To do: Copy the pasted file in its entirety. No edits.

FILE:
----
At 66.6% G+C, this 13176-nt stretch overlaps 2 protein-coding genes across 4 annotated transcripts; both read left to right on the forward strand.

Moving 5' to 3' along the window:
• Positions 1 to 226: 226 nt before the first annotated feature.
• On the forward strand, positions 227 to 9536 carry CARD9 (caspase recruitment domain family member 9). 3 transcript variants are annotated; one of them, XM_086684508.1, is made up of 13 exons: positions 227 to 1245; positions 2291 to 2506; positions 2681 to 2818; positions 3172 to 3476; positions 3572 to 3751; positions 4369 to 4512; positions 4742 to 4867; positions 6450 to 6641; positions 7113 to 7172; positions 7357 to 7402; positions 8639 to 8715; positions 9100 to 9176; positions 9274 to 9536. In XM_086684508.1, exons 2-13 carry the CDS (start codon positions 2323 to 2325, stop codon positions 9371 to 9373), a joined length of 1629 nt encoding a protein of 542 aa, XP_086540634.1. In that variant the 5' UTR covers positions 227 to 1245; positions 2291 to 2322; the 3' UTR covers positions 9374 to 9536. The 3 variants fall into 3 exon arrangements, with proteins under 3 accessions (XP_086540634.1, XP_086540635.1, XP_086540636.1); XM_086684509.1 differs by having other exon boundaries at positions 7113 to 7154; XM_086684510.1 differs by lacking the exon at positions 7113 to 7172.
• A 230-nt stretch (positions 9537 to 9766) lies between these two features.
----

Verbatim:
At 66.6% G+C, this 13176-nt stretch overlaps 2 protein-coding genes across 4 annotated transcripts; both read left to right on the forward strand.

Moving 5' to 3' along the window:
• Positions 1 to 226: 226 nt before the first annotated feature.
• On the forward strand, positions 227 to 9536 carry CARD9 (caspase recruitment domain family member 9). 3 transcript variants are annotated; one of them, XM_086684508.1, is made up of 13 exons: positions 227 to 1245; positions 2291 to 2506; positions 2681 to 2818; positions 3172 to 3476; positions 3572 to 3751; positions 4369 to 4512; positions 4742 to 4867; positions 6450 to 6641; positions 7113 to 7172; positions 7357 to 7402; positions 8639 to 8715; positions 9100 to 9176; positions 9274 to 9536. In XM_086684508.1, exons 2-13 carry the CDS (start codon positions 2323 to 2325, stop codon positions 9371 to 9373), a joined length of 1629 nt encoding a protein of 542 aa, XP_086540634.1. In that variant the 5' UTR covers positions 227 to 1245; positions 2291 to 2322; the 3' UTR covers positions 9374 to 9536. The 3 variants fall into 3 exon arrangements, with proteins under 3 accessions (XP_086540634.1, XP_086540635.1, XP_086540636.1); XM_086684509.1 differs by having other exon boundaries at positions 7113 to 7154; XM_086684510.1 differs by lacking the exon at positions 7113 to 7172.
• A 230-nt stretch (positions 9537 to 9766) lies between these two features.